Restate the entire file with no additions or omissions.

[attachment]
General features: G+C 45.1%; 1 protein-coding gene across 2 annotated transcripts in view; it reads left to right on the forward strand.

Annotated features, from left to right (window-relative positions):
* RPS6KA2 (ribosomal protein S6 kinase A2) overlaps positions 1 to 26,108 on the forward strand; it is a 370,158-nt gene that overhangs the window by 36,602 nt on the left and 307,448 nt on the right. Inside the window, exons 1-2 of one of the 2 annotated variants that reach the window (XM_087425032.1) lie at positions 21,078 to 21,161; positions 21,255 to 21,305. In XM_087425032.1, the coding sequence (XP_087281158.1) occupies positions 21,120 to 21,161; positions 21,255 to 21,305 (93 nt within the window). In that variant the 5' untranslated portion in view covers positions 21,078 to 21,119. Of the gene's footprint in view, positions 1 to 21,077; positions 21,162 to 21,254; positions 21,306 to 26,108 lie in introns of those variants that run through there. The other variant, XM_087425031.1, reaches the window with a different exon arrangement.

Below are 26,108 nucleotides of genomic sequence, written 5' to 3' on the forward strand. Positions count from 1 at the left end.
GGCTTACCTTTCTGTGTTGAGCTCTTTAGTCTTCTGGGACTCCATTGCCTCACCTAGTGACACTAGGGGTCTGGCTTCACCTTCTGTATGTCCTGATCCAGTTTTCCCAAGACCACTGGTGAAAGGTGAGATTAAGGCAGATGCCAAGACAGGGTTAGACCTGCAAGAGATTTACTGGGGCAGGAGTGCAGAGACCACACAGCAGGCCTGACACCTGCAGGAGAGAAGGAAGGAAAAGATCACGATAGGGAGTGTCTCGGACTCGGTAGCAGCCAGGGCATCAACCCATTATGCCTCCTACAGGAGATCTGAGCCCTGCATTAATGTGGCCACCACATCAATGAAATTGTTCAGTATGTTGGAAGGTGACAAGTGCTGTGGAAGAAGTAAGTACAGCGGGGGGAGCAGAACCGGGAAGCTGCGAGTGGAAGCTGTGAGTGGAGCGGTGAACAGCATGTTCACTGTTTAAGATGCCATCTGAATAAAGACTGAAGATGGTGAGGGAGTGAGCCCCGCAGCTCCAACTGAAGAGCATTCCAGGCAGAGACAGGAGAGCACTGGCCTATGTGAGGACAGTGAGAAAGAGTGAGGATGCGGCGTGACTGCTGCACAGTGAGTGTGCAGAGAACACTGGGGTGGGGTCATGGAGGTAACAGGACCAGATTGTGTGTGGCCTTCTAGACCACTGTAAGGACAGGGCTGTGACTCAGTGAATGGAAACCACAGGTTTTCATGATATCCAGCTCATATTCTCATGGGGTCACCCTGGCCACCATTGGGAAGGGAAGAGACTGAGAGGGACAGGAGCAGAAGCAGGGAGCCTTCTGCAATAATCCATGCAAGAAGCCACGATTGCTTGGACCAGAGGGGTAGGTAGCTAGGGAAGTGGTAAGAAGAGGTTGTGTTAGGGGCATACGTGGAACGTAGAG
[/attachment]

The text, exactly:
General features: G+C 45.1%; 1 protein-coding gene across 2 annotated transcripts in view; it reads left to right on the forward strand.

Annotated features, from left to right (window-relative positions):
* RPS6KA2 (ribosomal protein S6 kinase A2) overlaps positions 1 to 26,108 on the forward strand; it is a 370,158-nt gene that overhangs the window by 36,602 nt on the left and 307,448 nt on the right. Inside the window, exons 1-2 of one of the 2 annotated variants that reach the window (XM_087425032.1) lie at positions 21,078 to 21,161; positions 21,255 to 21,305. In XM_087425032.1, the coding sequence (XP_087281158.1) occupies positions 21,120 to 21,161; positions 21,255 to 21,305 (93 nt within the window). In that variant the 5' untranslated portion in view covers positions 21,078 to 21,119. Of the gene's footprint in view, positions 1 to 21,077; positions 21,162 to 21,254; positions 21,306 to 26,108 lie in introns of those variants that run through there. The other variant, XM_087425031.1, reaches the window with a different exon arrangement.

Below are 26,108 nucleotides of genomic sequence, written 5' to 3' on the forward strand. Positions count from 1 at the left end.
GGCTTACCTTTCTGTGTTGAGCTCTTTAGTCTTCTGGGACTCCATTGCCTCACCTAGTGACACTAGGGGTCTGGCTTCACCTTCTGTATGTCCTGATCCAGTTTTCCCAAGACCACTGGTGAAAGGTGAGATTAAGGCAGATGCCAAGACAGGGTTAGACCTGCAAGAGATTTACTGGGGCAGGAGTGCAGAGACCACACAGCAGGCCTGACACCTGCAGGAGAGAAGGAAGGAAAAGATCACGATAGGGAGTGTCTCGGACTCGGTAGCAGCCAGGGCATCAACCCATTATGCCTCCTACAGGAGATCTGAGCCCTGCATTAATGTGGCCACCACATCAATGAAATTGTTCAGTATGTTGGAAGGTGACAAGTGCTGTGGAAGAAGTAAGTACAGCGGGGGGAGCAGAACCGGGAAGCTGCGAGTGGAAGCTGTGAGTGGAGCGGTGAACAGCATGTTCACTGTTTAAGATGCCATCTGAATAAAGACTGAAGATGGTGAGGGAGTGAGCCCCGCAGCTCCAACTGAAGAGCATTCCAGGCAGAGACAGGAGAGCACTGGCCTATGTGAGGACAGTGAGAAAGAGTGAGGATGCGGCGTGACTGCTGCACAGTGAGTGTGCAGAGAACACTGGGGTGGGGTCATGGAGGTAACAGGACCAGATTGTGTGTGGCCTTCTAGACCACTGTAAGGACAGGGCTGTGACTCAGTGAATGGAAACCACAGGTTTTCATGATATCCAGCTCATATTCTCATGGGGTCACCCTGGCCACCATTGGGAAGGGAAGAGACTGAGAGGGACAGGAGCAGAAGCAGGGAGCCTTCTGCAATAATCCATGCAAGAAGCCACGATTGCTTGGACCAGAGGGGTAGGTAGCTAGGGAAGTGGTAAGAAGAGGTTGTGTTAGGGGCATACGTGGAACGTAGAG